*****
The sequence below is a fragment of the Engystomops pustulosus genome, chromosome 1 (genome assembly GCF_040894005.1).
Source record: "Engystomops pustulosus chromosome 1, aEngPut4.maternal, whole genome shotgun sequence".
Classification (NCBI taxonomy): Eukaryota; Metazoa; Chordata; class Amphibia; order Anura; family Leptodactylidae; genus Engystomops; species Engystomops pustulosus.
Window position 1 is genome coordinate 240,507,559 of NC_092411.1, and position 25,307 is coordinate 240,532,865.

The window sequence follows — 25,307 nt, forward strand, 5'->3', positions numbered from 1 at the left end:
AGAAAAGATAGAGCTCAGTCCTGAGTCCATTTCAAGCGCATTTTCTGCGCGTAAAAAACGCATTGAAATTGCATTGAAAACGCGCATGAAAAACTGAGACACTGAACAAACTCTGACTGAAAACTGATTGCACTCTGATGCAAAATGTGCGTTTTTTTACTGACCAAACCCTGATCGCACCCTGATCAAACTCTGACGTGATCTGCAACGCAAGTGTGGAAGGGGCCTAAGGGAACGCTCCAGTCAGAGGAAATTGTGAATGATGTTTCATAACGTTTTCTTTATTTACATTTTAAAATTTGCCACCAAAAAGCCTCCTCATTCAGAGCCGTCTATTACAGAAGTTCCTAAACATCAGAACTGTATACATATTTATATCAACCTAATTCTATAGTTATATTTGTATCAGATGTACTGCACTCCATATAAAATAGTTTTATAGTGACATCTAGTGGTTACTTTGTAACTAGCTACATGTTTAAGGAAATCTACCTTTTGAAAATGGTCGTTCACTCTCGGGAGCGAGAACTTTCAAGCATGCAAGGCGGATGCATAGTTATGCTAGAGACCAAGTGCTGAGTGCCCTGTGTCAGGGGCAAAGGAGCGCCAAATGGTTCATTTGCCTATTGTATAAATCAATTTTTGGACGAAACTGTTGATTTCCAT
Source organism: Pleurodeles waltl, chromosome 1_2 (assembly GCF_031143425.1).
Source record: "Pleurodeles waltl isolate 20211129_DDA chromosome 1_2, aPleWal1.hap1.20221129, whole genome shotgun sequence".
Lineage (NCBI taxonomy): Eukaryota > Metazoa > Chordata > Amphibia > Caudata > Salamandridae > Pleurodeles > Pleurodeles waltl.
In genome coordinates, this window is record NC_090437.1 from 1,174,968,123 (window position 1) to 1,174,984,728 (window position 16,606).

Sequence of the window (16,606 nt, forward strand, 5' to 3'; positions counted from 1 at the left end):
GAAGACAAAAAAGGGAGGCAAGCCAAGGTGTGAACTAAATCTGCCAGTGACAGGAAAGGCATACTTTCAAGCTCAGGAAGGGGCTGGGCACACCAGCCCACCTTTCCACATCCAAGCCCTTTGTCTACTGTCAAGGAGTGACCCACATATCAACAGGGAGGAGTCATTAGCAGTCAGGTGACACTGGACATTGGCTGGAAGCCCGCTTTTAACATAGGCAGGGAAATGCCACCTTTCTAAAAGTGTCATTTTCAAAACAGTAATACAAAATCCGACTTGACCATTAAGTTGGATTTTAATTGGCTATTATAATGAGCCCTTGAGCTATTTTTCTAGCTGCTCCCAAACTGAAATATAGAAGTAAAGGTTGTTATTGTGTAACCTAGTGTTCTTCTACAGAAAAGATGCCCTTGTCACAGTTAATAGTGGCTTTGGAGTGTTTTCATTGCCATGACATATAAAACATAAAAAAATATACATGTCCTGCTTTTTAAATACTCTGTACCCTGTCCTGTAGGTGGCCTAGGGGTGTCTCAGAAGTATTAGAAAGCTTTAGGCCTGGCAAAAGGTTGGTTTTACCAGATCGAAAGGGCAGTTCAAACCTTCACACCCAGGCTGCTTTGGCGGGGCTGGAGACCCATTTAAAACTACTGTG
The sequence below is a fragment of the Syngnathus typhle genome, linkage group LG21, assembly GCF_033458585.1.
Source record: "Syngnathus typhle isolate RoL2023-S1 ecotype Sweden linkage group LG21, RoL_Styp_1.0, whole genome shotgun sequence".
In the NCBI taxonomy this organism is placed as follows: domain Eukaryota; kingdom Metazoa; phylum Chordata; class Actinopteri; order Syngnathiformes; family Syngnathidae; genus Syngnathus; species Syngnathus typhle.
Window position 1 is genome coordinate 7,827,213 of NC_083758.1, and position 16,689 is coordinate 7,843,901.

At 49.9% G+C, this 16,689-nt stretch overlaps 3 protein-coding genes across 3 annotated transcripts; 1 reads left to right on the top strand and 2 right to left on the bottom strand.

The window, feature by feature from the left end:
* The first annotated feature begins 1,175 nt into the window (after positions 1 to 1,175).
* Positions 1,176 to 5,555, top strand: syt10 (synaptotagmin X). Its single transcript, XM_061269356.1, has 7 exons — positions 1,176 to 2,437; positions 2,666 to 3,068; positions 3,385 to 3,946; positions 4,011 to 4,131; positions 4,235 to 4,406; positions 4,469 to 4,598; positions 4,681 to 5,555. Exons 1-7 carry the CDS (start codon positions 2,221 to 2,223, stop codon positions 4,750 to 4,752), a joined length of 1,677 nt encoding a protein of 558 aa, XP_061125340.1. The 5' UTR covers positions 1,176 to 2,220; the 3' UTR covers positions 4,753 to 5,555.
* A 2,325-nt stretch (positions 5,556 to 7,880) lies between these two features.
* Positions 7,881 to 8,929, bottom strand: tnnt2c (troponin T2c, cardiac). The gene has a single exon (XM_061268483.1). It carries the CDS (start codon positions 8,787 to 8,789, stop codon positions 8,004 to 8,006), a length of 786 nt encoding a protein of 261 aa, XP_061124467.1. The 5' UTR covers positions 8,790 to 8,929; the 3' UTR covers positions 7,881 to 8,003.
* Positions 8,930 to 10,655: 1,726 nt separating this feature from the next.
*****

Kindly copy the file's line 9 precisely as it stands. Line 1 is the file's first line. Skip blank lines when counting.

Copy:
Lineage (NCBI taxonomy): Eukaryota > Metazoa > Chordata > Amphibia > Caudata > Salamandridae > Pleurodeles > Pleurodeles waltl.